Why Was Hubbell Paid?
Once again the Clinton White House has shown skill at being its own worst enemy. This week it added fuel to accusations that it regularly engages in stonewalling and coverup - coverup that often seems more damaging than the manipulation it seeks to conceal.
President Clinton's aides belatedly released information April 1 detailing how top members of his team arranged for various old friends and political contributors to shower some $400,000 in payments on Clinton friend-in-trouble, Webster Hubbell.
The question under investigation by special prosecutor Kenneth Starr: Was this "hush money"? Was it meant to keep Hubbell from telling more of what he knew about the Clintons' role in the bank loan maneuvers known as Whitewater?
Increasingly, the separate channels of (a) Whitewater and (b) the 1996 campaign contributors scandal seem to converge.
Hubbell obviously knows a lot about Whitewater, the parallel Castle Grande real estate loan, and Mrs. Clinton's work on matters under scrutiny at the Rose Law Firm. He was her mentor and partner there. He kept Rose billing papers in his files before turning them over to Clinton adviser Vincent Foster. (After Foster's suicide, the papers disappeared for more than two years before turning up in the White House residential quarters.)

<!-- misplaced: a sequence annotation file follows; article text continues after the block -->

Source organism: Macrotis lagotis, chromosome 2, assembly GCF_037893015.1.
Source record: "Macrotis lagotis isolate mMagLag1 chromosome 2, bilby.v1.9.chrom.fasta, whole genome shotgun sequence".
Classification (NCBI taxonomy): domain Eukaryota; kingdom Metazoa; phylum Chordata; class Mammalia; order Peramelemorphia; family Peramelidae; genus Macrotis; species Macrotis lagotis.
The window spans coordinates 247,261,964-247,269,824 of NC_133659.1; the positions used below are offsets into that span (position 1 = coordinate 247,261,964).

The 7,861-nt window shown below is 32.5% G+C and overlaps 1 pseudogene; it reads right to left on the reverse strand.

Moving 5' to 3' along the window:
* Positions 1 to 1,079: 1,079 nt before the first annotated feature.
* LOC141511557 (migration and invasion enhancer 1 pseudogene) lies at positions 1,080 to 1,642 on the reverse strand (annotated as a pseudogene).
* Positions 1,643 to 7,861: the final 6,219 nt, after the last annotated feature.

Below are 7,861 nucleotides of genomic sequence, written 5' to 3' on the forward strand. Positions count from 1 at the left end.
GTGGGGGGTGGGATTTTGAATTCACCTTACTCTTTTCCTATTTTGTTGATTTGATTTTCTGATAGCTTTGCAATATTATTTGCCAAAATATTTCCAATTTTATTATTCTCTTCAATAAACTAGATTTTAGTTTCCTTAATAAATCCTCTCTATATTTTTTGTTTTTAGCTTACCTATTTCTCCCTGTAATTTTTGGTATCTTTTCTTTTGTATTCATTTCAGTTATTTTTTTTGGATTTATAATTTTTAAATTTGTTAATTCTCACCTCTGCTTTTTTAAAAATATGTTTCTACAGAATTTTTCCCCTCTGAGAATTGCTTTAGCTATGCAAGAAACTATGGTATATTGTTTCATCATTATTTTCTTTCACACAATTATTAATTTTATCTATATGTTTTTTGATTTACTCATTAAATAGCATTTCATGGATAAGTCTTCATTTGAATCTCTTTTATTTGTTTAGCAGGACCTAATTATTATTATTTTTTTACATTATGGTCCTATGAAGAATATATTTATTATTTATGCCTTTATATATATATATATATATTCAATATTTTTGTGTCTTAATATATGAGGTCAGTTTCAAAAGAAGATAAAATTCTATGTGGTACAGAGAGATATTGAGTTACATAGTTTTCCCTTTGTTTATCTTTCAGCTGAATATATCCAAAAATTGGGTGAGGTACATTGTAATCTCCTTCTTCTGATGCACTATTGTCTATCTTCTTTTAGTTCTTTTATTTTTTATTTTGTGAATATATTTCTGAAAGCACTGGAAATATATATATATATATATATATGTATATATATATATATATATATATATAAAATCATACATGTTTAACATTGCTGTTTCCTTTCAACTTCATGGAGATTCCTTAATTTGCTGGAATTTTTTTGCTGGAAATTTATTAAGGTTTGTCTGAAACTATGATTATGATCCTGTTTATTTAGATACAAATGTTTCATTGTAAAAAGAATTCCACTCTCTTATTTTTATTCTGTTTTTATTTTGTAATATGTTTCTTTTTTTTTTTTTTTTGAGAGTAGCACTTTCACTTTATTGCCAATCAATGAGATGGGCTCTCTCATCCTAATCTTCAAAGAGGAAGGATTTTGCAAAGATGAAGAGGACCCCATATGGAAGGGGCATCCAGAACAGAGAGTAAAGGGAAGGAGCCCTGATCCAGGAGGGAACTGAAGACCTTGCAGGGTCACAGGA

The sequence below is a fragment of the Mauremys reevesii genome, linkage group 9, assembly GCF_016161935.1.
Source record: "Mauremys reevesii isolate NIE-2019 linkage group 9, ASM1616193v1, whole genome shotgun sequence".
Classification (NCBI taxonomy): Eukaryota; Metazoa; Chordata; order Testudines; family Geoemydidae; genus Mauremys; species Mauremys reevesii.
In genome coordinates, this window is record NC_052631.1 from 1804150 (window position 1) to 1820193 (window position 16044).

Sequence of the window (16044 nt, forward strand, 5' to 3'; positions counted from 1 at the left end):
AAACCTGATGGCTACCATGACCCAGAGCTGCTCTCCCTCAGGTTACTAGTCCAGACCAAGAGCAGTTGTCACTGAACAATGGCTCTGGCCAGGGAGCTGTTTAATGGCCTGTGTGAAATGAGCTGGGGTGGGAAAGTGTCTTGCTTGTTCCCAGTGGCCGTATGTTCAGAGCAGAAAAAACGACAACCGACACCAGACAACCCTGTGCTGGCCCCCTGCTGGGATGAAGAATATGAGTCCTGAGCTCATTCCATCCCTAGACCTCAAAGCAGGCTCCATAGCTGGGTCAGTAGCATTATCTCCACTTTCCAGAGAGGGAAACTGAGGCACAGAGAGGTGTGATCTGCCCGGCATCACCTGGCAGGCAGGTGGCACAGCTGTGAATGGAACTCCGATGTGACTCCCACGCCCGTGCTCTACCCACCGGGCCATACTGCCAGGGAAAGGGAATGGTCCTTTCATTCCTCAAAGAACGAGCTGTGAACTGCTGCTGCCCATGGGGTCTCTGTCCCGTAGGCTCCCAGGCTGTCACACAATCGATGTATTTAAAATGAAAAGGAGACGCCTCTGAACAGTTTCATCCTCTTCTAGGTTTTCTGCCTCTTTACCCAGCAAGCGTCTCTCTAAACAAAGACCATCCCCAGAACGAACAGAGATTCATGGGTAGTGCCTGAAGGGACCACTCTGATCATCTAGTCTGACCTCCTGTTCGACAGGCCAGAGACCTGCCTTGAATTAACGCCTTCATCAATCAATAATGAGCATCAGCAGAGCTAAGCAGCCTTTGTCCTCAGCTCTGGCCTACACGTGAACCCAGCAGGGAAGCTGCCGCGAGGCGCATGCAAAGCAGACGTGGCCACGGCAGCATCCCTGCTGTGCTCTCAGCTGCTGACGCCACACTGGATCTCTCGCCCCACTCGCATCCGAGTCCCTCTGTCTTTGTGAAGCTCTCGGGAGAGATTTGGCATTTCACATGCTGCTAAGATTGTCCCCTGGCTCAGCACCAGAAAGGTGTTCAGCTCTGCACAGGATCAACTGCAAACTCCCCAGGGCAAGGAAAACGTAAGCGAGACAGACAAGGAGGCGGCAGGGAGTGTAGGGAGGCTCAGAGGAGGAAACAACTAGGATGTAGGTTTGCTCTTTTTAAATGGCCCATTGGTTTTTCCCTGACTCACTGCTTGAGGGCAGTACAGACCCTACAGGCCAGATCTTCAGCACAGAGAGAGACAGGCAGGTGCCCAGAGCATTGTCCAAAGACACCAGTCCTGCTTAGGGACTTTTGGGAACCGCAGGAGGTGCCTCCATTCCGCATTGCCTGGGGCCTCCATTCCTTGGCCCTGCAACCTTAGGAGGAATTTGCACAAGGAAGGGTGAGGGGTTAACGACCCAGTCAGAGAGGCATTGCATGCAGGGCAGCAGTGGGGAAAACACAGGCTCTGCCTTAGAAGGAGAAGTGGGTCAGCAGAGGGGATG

Now the tie-in to campaign contributors seeking influence or Lincoln bedroom glamour.
Hubbell was in trouble - on his way to jail. It stretches credulity that: (1) He suddenly performed services worth $100,000 to Indonesian deal-developer James Riady and another $300,000 to Democratic contributors from big US firms. (2) Those firms would hire a lawyer disgraced for overbilling clients and his own firm.
What those, and other contributors apparently might hope for was later payback, such as influential overseas trips with the commerce secretary, or multibillion-dollar risk insurance from the federal Overseas Private Investment Corporation.
It also stretches credulity that Mr. Clinton's top confidants, including his former chief of staff, his future chief of staff, and his personal lawyer, would work so determinedly just to be charitable to the disgraced Hubbell.
If the Clinton team has nothing to hide, it should not have stonewalled. Nor should Mr. Clinton have denied knowledge when others say they mentioned Hubbell funding to him.
It's time for Mr. Clinton to speak more forthrightly about these matters.